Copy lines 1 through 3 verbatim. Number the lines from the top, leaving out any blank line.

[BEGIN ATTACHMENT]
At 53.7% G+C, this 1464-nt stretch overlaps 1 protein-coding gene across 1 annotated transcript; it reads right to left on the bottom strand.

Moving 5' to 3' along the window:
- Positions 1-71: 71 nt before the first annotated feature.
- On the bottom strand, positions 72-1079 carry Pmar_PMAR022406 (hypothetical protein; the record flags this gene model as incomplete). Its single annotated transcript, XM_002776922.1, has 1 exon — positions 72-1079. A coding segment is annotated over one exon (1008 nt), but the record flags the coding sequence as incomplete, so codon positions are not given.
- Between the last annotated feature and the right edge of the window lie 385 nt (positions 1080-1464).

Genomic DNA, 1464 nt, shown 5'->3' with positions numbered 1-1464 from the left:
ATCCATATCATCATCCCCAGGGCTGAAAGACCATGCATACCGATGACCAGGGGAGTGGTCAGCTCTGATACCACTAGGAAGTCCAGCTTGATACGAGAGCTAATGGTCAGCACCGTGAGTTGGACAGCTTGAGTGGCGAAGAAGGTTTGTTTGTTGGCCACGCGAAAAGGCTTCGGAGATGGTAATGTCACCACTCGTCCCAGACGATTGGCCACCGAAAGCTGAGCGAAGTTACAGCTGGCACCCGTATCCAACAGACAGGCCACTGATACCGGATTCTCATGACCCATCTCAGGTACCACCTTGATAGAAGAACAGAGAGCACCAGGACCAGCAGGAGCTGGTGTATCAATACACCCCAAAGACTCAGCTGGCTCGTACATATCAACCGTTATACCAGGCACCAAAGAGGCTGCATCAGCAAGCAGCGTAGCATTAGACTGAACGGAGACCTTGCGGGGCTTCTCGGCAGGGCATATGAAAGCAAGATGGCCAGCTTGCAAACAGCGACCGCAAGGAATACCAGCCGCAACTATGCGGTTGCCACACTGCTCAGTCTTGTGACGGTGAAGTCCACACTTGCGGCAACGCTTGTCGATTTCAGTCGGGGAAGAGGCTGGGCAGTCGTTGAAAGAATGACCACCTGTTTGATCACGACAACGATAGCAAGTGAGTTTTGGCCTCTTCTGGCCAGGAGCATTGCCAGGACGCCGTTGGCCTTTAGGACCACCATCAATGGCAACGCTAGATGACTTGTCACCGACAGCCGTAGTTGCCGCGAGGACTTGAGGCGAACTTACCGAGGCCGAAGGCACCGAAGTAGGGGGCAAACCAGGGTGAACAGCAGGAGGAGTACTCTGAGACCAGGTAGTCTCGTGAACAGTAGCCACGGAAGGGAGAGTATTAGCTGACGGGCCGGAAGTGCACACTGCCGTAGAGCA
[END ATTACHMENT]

At 53.7% G+C, this 1464-nt stretch overlaps 1 protein-coding gene across 1 annotated transcript; it reads right to left on the bottom strand.

Moving 5' to 3' along the window:
- Positions 1-71: 71 nt before the first annotated feature.